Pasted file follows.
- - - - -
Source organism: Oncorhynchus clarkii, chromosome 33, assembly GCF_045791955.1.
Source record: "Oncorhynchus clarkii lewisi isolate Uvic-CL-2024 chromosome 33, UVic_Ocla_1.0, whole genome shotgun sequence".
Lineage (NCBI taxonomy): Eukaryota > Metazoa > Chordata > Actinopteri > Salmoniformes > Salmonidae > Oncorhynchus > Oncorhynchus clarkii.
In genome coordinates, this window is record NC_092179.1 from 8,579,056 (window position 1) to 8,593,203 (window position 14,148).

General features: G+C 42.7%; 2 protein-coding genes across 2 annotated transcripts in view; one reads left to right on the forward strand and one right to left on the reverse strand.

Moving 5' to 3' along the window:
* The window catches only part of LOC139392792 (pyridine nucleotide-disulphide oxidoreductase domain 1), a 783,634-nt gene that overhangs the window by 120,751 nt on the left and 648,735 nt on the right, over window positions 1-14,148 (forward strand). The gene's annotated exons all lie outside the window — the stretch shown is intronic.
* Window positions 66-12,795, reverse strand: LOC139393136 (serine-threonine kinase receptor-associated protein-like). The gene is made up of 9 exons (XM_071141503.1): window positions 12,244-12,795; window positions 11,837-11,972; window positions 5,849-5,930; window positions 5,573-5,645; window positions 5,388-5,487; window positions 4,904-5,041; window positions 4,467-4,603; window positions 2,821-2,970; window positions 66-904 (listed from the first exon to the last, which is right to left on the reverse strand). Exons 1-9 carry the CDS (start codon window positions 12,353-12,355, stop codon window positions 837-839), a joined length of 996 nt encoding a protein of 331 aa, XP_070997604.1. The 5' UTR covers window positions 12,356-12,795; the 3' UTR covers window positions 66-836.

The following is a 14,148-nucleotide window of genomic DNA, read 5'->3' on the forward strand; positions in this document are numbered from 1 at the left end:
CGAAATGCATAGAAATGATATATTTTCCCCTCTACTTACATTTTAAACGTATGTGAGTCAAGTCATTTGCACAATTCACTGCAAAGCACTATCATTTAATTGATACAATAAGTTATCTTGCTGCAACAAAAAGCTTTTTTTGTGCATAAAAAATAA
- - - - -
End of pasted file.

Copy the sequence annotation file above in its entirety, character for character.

Source organism: Oncorhynchus clarkii, chromosome 33, assembly GCF_045791955.1.
Source record: "Oncorhynchus clarkii lewisi isolate Uvic-CL-2024 chromosome 33, UVic_Ocla_1.0, whole genome shotgun sequence".
Lineage (NCBI taxonomy): Eukaryota > Metazoa > Chordata > Actinopteri > Salmoniformes > Salmonidae > Oncorhynchus > Oncorhynchus clarkii.
In genome coordinates, this window is record NC_092179.1 from 8,579,056 (window position 1) to 8,593,203 (window position 14,148).

General features: G+C 42.7%; 2 protein-coding genes across 2 annotated transcripts in view; one reads left to right on the forward strand and one right to left on the reverse strand.

Moving 5' to 3' along the window:
* The window catches only part of LOC139392792 (pyridine nucleotide-disulphide oxidoreductase domain 1), a 783,634-nt gene that overhangs the window by 120,751 nt on the left and 648,735 nt on the right, over window positions 1-14,148 (forward strand). The gene's annotated exons all lie outside the window — the stretch shown is intronic.
* Window positions 66-12,795, reverse strand: LOC139393136 (serine-threonine kinase receptor-associated protein-like). The gene is made up of 9 exons (XM_071141503.1): window positions 12,244-12,795; window positions 11,837-11,972; window positions 5,849-5,930; window positions 5,573-5,645; window positions 5,388-5,487; window positions 4,904-5,041; window positions 4,467-4,603; window positions 2,821-2,970; window positions 66-904 (listed from the first exon to the last, which is right to left on the reverse strand). Exons 1-9 carry the CDS (start codon window positions 12,353-12,355, stop codon window positions 837-839), a joined length of 996 nt encoding a protein of 331 aa, XP_070997604.1. The 5' UTR covers window positions 12,356-12,795; the 3' UTR covers window positions 66-836.

The following is a 14,148-nucleotide window of genomic DNA, read 5'->3' on the forward strand; positions in this document are numbered from 1 at the left end:
CGAAATGCATAGAAATGATATATTTTCCCCTCTACTTACATTTTAAACGTATGTGAGTCAAGTCATTTGCACAATTCACTGCAAAGCACTATCATTTAATTGATACAATAAGTTATCTTGCTGCAACAAAAAGCTTTTTTTGTGCATAAAAAATAA